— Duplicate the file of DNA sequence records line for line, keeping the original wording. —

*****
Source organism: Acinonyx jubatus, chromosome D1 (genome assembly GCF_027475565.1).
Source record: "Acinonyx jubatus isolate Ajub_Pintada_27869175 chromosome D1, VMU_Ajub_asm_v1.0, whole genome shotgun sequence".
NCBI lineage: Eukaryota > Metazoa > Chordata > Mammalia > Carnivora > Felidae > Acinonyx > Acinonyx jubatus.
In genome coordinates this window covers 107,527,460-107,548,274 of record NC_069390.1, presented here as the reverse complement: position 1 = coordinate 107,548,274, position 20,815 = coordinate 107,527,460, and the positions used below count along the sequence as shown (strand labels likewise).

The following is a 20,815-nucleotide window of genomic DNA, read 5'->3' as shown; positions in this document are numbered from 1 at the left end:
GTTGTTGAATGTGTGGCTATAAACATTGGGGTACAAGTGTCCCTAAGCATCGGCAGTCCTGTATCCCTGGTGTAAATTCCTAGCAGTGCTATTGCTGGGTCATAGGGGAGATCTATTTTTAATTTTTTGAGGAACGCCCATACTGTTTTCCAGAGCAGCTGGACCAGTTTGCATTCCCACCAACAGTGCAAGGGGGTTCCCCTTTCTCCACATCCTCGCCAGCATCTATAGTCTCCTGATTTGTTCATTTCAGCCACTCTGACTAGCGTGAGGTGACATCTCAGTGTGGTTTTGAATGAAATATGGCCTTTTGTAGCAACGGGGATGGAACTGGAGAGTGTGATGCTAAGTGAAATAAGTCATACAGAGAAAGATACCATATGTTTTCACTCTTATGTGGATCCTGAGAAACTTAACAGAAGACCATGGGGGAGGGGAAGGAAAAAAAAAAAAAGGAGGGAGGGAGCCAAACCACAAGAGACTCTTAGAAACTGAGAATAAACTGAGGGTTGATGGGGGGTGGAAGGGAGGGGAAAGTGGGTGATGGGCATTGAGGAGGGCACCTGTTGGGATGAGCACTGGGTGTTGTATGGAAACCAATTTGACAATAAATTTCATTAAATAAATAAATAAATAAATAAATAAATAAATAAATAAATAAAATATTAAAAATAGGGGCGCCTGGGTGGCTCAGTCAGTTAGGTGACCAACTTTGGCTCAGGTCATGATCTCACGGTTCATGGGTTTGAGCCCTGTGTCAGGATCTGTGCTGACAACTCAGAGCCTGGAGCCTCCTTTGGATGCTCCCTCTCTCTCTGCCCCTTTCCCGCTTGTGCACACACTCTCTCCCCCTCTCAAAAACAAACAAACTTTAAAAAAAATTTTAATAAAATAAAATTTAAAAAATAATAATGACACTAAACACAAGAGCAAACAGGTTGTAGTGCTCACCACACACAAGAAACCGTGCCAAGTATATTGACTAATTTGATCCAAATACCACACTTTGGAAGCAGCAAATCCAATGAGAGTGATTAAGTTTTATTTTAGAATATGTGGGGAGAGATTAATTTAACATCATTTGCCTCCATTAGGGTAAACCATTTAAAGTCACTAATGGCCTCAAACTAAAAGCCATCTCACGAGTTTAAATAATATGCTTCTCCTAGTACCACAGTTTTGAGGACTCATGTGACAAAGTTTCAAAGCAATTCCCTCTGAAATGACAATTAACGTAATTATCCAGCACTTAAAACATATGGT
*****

Source organism: Acinonyx jubatus, chromosome D1 (genome assembly GCF_027475565.1).
Source record: "Acinonyx jubatus isolate Ajub_Pintada_27869175 chromosome D1, VMU_Ajub_asm_v1.0, whole genome shotgun sequence".
NCBI lineage: Eukaryota > Metazoa > Chordata > Mammalia > Carnivora > Felidae > Acinonyx > Acinonyx jubatus.
In genome coordinates this window covers 107,527,460-107,548,274 of record NC_069390.1, presented here as the reverse complement: position 1 = coordinate 107,548,274, position 20,815 = coordinate 107,527,460, and the positions used below count along the sequence as shown (strand labels likewise).

The following is a 20,815-nucleotide window of genomic DNA, read 5'->3' as shown; positions in this document are numbered from 1 at the left end:
GTTGTTGAATGTGTGGCTATAAACATTGGGGTACAAGTGTCCCTAAGCATCGGCAGTCCTGTATCCCTGGTGTAAATTCCTAGCAGTGCTATTGCTGGGTCATAGGGGAGATCTATTTTTAATTTTTTGAGGAACGCCCATACTGTTTTCCAGAGCAGCTGGACCAGTTTGCATTCCCACCAACAGTGCAAGGGGGTTCCCCTTTCTCCACATCCTCGCCAGCATCTATAGTCTCCTGATTTGTTCATTTCAGCCACTCTGACTAGCGTGAGGTGACATCTCAGTGTGGTTTTGAATGAAATATGGCCTTTTGTAGCAACGGGGATGGAACTGGAGAGTGTGATGCTAAGTGAAATAAGTCATACAGAGAAAGATACCATATGTTTTCACTCTTATGTGGATCCTGAGAAACTTAACAGAAGACCATGGGGGAGGGGAAGGAAAAAAAAAAAAAGGAGGGAGGGAGCCAAACCACAAGAGACTCTTAGAAACTGAGAATAAACTGAGGGTTGATGGGGGGTGGAAGGGAGGGGAAAGTGGGTGATGGGCATTGAGGAGGGCACCTGTTGGGATGAGCACTGGGTGTTGTATGGAAACCAATTTGACAATAAATTTCATTAAATAAATAAATAAATAAATAAATAAATAAATAAATAAATAAAATATTAAAAATAGGGGCGCCTGGGTGGCTCAGTCAGTTAGGTGACCAACTTTGGCTCAGGTCATGATCTCACGGTTCATGGGTTTGAGCCCTGTGTCAGGATCTGTGCTGACAACTCAGAGCCTGGAGCCTCCTTTGGATGCTCCCTCTCTCTCTGCCCCTTTCCCGCTTGTGCACACACTCTCTCCCCCTCTCAAAAACAAACAAACTTTAAAAAAAATTTTAATAAAATAAAATTTAAAAAATAATAATGACACTAAACACAAGAGCAAACAGGTTGTAGTGCTCACCACACACAAGAAACCGTGCCAAGTATATTGACTAATTTGATCCAAATACCACACTTTGGAAGCAGCAAATCCAATGAGAGTGATTAAGTTTTATTTTAGAATATGTGGGGAGAGATTAATTTAACATCATTTGCCTCCATTAGGGTAAACCATTTAAAGTCACTAATGGCCTCAAACTAAAAGCCATCTCACGAGTTTAAATAATATGCTTCTCCTAGTACCACAGTTTTGAGGACTCATGTGACAAAGTTTCAAAGCAATTCCCTCTGAAATGACAATTAACGTAATTATCCAGCACTTAAAACATATGGT